Reminder: Seven 9/11 Terrorists Overstayed Their Visas by Using Popularly Exploited Loophole
As the 19th anniversary of 9/11 passed by, John Binder of Breitbart News reminded us that nearly half of the radical Islamic terrorists who hijacked planes had overstayed their visas at the time.
This was part of an immigration loophole that is still in place and is used by more than 500,000 foreign nationals annually.
19 terrorists directly participated in the 9/11 attacks that claimed the lives of about 3,000 Americans while injuring 6,000 others. All of the 19 terrorists arrived via legal means. 16 of them obtained tourist visas and the remaining 3 acquired businesses and student visas.
Furthermore, Binder called attention to the fact that 7 of the 19 terrorists overstayed their visas, “either before the attacks or at the time of the attacks.” None of these terrorists were even deported largely because of weak immigration enforcement policies.
None were deported, due to a lack of interior immigration enforcement.
The seven terrorists who overstayed their visas included:
- Hani Hasan Hanjour of Saudi Arabia
- Nawaf al-Hamzi of Saudi Arabia
- Mohamed Atta of Egypt
- Satam al-Suqami of Saudi Arabia
- Waleed al-Shehri of Saudi Arabia
- Marwan al-Shehhi of the United Arab Emirates
- Ahmed al-Ghamdi of Saudi Arabia
Binder underscored how there is still much work to be done on immigration restriction:
Despite the 9/11 Commission urging major reforms, the lack of enforcement has gone mostly unchanged, with minor changes thanks to the Trump administration. The most significant moves to date have been the president’s constitutional travel ban and cuts to the refugee resettlement program.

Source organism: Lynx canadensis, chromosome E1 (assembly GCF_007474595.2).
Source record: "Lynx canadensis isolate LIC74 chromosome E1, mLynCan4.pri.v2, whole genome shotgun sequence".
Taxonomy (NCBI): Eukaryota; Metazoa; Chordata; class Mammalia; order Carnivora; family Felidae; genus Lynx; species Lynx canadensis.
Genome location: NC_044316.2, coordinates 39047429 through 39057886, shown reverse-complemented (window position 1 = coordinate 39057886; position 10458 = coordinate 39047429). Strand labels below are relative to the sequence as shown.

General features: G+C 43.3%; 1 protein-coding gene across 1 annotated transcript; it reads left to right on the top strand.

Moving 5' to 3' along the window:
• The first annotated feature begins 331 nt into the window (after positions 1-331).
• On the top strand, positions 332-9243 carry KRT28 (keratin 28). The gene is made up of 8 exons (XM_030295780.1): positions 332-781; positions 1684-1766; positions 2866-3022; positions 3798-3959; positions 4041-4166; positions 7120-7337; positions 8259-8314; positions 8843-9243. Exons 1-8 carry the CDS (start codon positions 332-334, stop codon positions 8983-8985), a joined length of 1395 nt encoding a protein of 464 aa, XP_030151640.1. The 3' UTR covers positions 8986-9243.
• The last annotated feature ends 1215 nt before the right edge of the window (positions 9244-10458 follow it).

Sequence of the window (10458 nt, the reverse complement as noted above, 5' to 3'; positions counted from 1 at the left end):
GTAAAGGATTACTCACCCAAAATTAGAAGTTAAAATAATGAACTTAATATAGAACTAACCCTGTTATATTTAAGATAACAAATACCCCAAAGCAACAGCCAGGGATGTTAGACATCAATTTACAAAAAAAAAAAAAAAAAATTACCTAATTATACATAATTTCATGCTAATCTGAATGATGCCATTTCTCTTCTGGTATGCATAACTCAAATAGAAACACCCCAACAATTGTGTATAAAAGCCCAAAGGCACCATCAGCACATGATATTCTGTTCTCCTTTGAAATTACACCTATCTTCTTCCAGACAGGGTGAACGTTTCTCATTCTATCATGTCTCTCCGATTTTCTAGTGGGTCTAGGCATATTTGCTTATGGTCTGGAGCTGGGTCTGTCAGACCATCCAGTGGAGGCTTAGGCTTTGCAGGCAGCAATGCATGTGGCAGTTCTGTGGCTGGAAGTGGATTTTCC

For instance, though the number of visa overstays in Fiscal Year 2019 was reduced compared to the year before, more than 676,000 foreign nationals overstayed their visas last year.
In addition, Binder highlighted that roughly half of all of America’s 11 to 22 million illegal aliens come to the country on visas but ended up overstaying. The majority are not deported by federal immigration officials.
In 2019, there were 676,000 visa overstays, and of those, 320,000 came to the U.S. from non-Visa Waiver Program countries. The aforementioned countries are those that the U.S. does not permit their nationals to travel to the U.S. for stays of 90 days or less without visas.
Binder revealed a shocking factoid about how the visa waiver program relates to 9/11:
While the U.S. no longer allows nationals or recent travelers to the Democratic People’s Republic of Korea, Iran, Iraq, Libya, Somalia, Sudan, Syria, or Yemen to participate in the Visa Waiver Program, recent travelers to Saudi Arabia, Egypt, and the United Arab Emirates — where the terrorists arrived from — do not have to secure visas to travel to the U.S. if they live in a Visa Waiver Program country.
Immigration has a strong national security component that Americans cannot ignore. There are certain countries and regions that pose geopolitical threats to the U.S. in both conventional and unconventional terms. They will likely exploit weakness in America’ migratory policies which tend to promote the mass movement of people.
As we lament those we lost on that fateful day 19 years ago, we must remember the importance of securing our borders and points of entry. Not getting this question right will undoubtedly lead to unprecedented political instability in America for years to come.